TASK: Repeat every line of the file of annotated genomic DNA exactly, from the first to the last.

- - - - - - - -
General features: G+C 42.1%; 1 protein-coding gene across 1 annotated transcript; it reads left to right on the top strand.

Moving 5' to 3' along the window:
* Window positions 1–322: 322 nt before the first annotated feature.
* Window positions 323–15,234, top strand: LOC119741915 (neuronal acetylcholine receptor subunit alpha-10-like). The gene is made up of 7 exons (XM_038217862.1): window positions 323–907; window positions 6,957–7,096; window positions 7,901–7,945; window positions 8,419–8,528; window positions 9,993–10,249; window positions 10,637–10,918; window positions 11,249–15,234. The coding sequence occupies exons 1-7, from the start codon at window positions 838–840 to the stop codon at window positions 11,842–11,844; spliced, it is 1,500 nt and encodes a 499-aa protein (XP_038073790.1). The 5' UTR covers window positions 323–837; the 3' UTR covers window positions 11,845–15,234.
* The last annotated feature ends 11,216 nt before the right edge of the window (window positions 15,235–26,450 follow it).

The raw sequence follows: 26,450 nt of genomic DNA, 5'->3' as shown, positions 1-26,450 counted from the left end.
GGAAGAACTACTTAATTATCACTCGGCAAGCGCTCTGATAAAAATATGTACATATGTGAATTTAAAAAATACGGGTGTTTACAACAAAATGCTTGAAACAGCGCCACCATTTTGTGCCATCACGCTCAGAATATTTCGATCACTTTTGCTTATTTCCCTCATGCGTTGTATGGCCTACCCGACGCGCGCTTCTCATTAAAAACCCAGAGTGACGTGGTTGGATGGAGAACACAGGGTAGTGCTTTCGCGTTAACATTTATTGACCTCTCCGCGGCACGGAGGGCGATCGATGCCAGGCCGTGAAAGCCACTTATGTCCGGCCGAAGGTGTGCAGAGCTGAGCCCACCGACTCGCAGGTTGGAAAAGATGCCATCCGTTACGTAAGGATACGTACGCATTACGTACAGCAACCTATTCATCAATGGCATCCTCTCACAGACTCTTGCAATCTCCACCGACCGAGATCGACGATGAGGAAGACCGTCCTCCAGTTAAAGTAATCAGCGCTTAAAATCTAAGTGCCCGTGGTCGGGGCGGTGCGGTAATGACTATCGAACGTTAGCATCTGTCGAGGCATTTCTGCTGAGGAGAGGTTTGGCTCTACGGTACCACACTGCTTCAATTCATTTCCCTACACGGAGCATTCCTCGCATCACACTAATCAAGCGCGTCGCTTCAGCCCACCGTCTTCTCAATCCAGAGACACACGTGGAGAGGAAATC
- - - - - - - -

General features: G+C 42.1%; 1 protein-coding gene across 1 annotated transcript; it reads left to right on the top strand.

Moving 5' to 3' along the window:
* Window positions 1–322: 322 nt before the first annotated feature.
* Window positions 323–15,234, top strand: LOC119741915 (neuronal acetylcholine receptor subunit alpha-10-like). The gene is made up of 7 exons (XM_038217862.1): window positions 323–907; window positions 6,957–7,096; window positions 7,901–7,945; window positions 8,419–8,528; window positions 9,993–10,249; window positions 10,637–10,918; window positions 11,249–15,234. The coding sequence occupies exons 1-7, from the start codon at window positions 838–840 to the stop codon at window positions 11,842–11,844; spliced, it is 1,500 nt and encodes a 499-aa protein (XP_038073790.1). The 5' UTR covers window positions 323–837; the 3' UTR covers window positions 11,845–15,234.
* The last annotated feature ends 11,216 nt before the right edge of the window (window positions 15,235–26,450 follow it).

The raw sequence follows: 26,450 nt of genomic DNA, 5'->3' as shown, positions 1-26,450 counted from the left end.
GGAAGAACTACTTAATTATCACTCGGCAAGCGCTCTGATAAAAATATGTACATATGTGAATTTAAAAAATACGGGTGTTTACAACAAAATGCTTGAAACAGCGCCACCATTTTGTGCCATCACGCTCAGAATATTTCGATCACTTTTGCTTATTTCCCTCATGCGTTGTATGGCCTACCCGACGCGCGCTTCTCATTAAAAACCCAGAGTGACGTGGTTGGATGGAGAACACAGGGTAGTGCTTTCGCGTTAACATTTATTGACCTCTCCGCGGCACGGAGGGCGATCGATGCCAGGCCGTGAAAGCCACTTATGTCCGGCCGAAGGTGTGCAGAGCTGAGCCCACCGACTCGCAGGTTGGAAAAGATGCCATCCGTTACGTAAGGATACGTACGCATTACGTACAGCAACCTATTCATCAATGGCATCCTCTCACAGACTCTTGCAATCTCCACCGACCGAGATCGACGATGAGGAAGACCGTCCTCCAGTTAAAGTAATCAGCGCTTAAAATCTAAGTGCCCGTGGTCGGGGCGGTGCGGTAATGACTATCGAACGTTAGCATCTGTCGAGGCATTTCTGCTGAGGAGAGGTTTGGCTCTACGGTACCACACTGCTTCAATTCATTTCCCTACACGGAGCATTCCTCGCATCACACTAATCAAGCGCGTCGCTTCAGCCCACCGTCTTCTCAATCCAGAGACACACGTGGAGAGGAAATC